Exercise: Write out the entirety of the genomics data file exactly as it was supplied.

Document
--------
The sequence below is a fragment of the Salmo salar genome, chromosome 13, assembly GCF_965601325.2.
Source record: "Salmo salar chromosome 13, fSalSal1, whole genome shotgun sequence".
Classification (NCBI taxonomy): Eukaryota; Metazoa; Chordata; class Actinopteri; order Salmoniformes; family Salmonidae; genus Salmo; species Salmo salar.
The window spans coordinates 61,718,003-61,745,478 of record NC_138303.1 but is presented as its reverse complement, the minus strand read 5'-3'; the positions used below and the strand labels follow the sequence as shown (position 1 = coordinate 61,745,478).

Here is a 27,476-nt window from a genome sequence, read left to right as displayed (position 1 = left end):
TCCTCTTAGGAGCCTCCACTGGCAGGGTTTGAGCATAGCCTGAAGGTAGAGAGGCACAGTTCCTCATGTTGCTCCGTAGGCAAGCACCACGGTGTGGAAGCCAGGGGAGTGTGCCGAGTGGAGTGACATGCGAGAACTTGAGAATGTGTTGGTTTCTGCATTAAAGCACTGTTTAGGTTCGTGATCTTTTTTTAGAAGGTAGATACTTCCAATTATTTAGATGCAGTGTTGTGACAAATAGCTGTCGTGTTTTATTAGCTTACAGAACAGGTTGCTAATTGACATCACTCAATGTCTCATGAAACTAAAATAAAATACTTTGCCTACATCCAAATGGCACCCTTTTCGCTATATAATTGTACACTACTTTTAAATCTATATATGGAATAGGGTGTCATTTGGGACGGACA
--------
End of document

The sequence below is a fragment of the Salmo salar genome, chromosome 13, assembly GCF_965601325.2.
Source record: "Salmo salar chromosome 13, fSalSal1, whole genome shotgun sequence".
Classification (NCBI taxonomy): Eukaryota; Metazoa; Chordata; class Actinopteri; order Salmoniformes; family Salmonidae; genus Salmo; species Salmo salar.
The window spans coordinates 61,718,003-61,745,478 of record NC_138303.1 but is presented as its reverse complement, the minus strand read 5'-3'; the positions used below and the strand labels follow the sequence as shown (position 1 = coordinate 61,745,478).

Here is a 27,476-nt window from a genome sequence, read left to right as displayed (position 1 = left end):
TCCTCTTAGGAGCCTCCACTGGCAGGGTTTGAGCATAGCCTGAAGGTAGAGAGGCACAGTTCCTCATGTTGCTCCGTAGGCAAGCACCACGGTGTGGAAGCCAGGGGAGTGTGCCGAGTGGAGTGACATGCGAGAACTTGAGAATGTGTTGGTTTCTGCATTAAAGCACTGTTTAGGTTCGTGATCTTTTTTTAGAAGGTAGATACTTCCAATTATTTAGATGCAGTGTTGTGACAAATAGCTGTCGTGTTTTATTAGCTTACAGAACAGGTTGCTAATTGACATCACTCAATGTCTCATGAAACTAAAATAAAATACTTTGCCTACATCCAAATGGCACCCTTTTCGCTATATAATTGTACACTACTTTTAAATCTATATATGGAATAGGGTGTCATTTGGGACGGACA